I don’t own fruit trees, but I still want to help. Any suggestions?

  • If you see a yard with netting, pop some information in their letter box so they can make an informed decision. An example of a great brochure can be found here: http://www.bats.org.au/downloads/garden_fruit_trees_and_wildlife_08.pdf
  • Write to your local hardware store asking to please stock humane netting such as Hailguard, and request that wildlife information be put up near the netting so that consumers are aware of the risks with cheaper netting alternatives.
  • Buy a roll of Hailguard and donate to your local bat group, such as Bat Conservation & Rescue (www.bats.org.au). This enables rescuers to offer a more humane alternative when freeing bats from treacherous netting.
     

Caught on power lines

Sadly many of our batty friends fall victim to electrocution due to increased habitat destruction leading to smaller roosts throughout urban towns, surrounded by power lines. Less than 0.1% of adults survive electrocution, and the vast majority of victims are mothers carrying babies.

That’s terrible. What can I do?

  • If you see a bat on a power line, take a moment to see if you can see any movement on the bat – a baby may be on its dead mother.  Clap your hands loudly to see if there is any response from the mother or baby. Take note of the pole number and street number & address and call Energex on 13 62 62. Even if there appears to be no baby to save, it draws attention to hotspots where wiring may need to be upgraded to reduce fatalities to our wildlife. There is also a chance that a baby hiding underneath their wing is not visible.
  • Don’t grow native trees underneath power lines.
  • Let others know what to do if they see dead bats on power lines – baby bats usually survive the electrocution, and can take up to five days to perish on their dead mother.
     

Caught on barbed wire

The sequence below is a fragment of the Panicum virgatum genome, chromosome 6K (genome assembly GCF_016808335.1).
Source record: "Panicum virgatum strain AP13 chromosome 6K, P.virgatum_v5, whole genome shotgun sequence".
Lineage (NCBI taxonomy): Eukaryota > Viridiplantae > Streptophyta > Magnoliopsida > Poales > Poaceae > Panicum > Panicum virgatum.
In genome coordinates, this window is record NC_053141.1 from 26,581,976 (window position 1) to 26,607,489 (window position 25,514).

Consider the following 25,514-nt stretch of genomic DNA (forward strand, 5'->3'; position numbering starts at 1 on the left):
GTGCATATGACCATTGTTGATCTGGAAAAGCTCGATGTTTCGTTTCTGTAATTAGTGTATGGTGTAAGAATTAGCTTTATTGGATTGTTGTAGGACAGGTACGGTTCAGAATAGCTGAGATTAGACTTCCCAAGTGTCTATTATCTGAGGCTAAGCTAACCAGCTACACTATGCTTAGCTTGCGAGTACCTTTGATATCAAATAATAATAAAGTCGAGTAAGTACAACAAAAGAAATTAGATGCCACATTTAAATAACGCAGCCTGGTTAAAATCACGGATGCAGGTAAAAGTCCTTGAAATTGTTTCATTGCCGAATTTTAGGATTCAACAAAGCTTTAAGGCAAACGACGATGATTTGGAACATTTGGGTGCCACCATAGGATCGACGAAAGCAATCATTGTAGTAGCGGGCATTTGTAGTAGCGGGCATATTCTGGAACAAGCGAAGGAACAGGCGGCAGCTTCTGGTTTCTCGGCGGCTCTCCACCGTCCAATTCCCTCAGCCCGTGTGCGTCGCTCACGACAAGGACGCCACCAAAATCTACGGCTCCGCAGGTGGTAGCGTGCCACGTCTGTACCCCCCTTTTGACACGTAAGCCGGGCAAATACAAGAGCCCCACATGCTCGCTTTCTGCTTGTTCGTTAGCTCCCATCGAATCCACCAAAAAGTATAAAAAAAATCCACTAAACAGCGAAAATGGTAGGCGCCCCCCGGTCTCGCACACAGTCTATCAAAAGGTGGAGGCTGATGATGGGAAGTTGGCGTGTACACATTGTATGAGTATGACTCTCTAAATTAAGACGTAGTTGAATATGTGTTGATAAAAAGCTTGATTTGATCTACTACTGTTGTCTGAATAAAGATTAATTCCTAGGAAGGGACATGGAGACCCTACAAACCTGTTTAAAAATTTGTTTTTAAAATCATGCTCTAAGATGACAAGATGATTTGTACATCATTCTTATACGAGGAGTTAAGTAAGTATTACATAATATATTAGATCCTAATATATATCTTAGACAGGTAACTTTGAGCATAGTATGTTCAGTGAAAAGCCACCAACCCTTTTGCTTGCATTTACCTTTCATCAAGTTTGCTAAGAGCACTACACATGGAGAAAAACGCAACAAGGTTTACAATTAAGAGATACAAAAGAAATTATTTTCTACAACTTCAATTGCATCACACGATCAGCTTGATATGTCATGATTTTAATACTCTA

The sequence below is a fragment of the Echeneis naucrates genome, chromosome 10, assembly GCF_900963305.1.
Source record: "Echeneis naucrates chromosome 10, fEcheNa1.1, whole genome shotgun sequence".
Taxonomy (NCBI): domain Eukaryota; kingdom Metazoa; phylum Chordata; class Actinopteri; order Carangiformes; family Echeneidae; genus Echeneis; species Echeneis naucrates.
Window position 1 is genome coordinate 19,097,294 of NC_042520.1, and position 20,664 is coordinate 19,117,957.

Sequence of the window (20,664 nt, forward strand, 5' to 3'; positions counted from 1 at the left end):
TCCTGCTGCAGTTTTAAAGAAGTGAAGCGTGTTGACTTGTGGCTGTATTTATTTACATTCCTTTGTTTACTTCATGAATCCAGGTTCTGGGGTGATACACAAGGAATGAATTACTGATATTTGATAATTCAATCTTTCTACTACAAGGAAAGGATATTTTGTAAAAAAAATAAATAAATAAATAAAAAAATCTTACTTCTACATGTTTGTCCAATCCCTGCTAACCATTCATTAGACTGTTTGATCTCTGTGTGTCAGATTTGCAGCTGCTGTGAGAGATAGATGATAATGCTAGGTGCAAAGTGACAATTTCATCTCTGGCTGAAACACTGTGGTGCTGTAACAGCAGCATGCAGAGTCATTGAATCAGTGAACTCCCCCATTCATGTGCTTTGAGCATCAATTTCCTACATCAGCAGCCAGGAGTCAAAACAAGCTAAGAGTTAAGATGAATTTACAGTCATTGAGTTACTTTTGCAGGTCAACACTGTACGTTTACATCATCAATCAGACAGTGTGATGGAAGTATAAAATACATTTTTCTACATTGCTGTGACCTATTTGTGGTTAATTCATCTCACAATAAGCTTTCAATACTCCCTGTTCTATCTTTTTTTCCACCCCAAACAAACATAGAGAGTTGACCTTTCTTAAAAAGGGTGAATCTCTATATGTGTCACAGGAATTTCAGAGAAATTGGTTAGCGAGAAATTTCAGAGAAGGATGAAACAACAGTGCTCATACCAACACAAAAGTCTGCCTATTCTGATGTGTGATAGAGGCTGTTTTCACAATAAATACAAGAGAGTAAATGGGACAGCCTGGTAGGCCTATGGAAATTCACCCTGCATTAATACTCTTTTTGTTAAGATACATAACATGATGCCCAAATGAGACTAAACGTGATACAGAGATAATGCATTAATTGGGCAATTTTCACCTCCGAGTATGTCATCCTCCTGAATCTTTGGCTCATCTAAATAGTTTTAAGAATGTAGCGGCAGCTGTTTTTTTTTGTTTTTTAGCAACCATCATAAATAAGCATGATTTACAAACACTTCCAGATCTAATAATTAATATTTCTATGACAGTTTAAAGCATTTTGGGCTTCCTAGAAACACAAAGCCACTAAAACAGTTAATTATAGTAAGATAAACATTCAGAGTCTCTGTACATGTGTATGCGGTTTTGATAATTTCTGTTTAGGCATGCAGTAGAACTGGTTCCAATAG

Barbed wire is often seen as a great deterrent for both unwanted human and large animal visitors. Unfortunately, other animals unintentionally fall victim to its efficient physical restraint. It is indiscriminate in nature, with many vulnerable and endangered species becoming hopelessly entangled, and dying a slow painful death.  Bats are not the only victim; macropods, possums, koalas and birds also fall victim.

That’s terrible. What can I do?

  • If you see a property or business with barbed wire, pop some information on alternatives in their letter box – a good example is http://www.wildlifefriendlyfencing.com/WFF/This_-_education_files/fencing.pdf
  • If you use barbed wire and are unwilling to use alternatives:
    • replace the top strand of the fence with plain wire
    • use CDs or flags to make it more visible at night
    • don’t grow native plants near barbed wire
       

Killed or made ill by Cocus palms

Cocos palms (Syagrus romanzoffiana) may seem attractive in your garden, but can be deadly to our batty friends in several ways:

  • their unripe seeds are toxic to bats, who will often eat them when food is scarce
  • bats often get entangled in the leaves and flower stem, resulting in self-mutilation and often death
  • the hard seed wears down the bat’s teeth prematurely which causes problems in feeding
  • the hard seed can get lodged behind the canine teeth in juveniles, leading to a slow death by starvation

What can I do about it?

  • plant natives to offer the bats an alternative food source
  • if you know anyone with cocos palms, educate them
  • if you see cocos palms on a property, leave a brochure in their letter box

Here’s an excellent brochure to print off, courtesy of Bat Conservation & Rescue Qld: http://www.bats.org.au/downloads/cocos_palms.pdf
 

Bats face so many problems! How can I help?

  • Please voice your concerns and outrage about the legalisation of shooting in the local newspapers, Facebook, and most importantly, to your local state government MP.
  • Provide an alternative voice to any anti-bat sentiments expressed in the media.  Protest against inaccurate but common descriptions of bats as ‘pests’.  Point out that ‘health concerns’ are easily managed if bats are not handled.
  • Show your support by joining groups such as Bat Conservation & Rescue (www.bats.org.au) – your membership funds important work educating the public and adding pressure to the politicians.
  • Get vaccinated and become a carer of these beautiful creatures – it only requires three injections, blood tests every year or two, and of course, training. See www.bats.org.au for more information.
  • Are you able to remain calm in stressful situations? If so, please contact ALQ or a bat rescue group to volunteer your time to witness a Damage Mitigation Permit being carried out. Please contact ALQ for further information.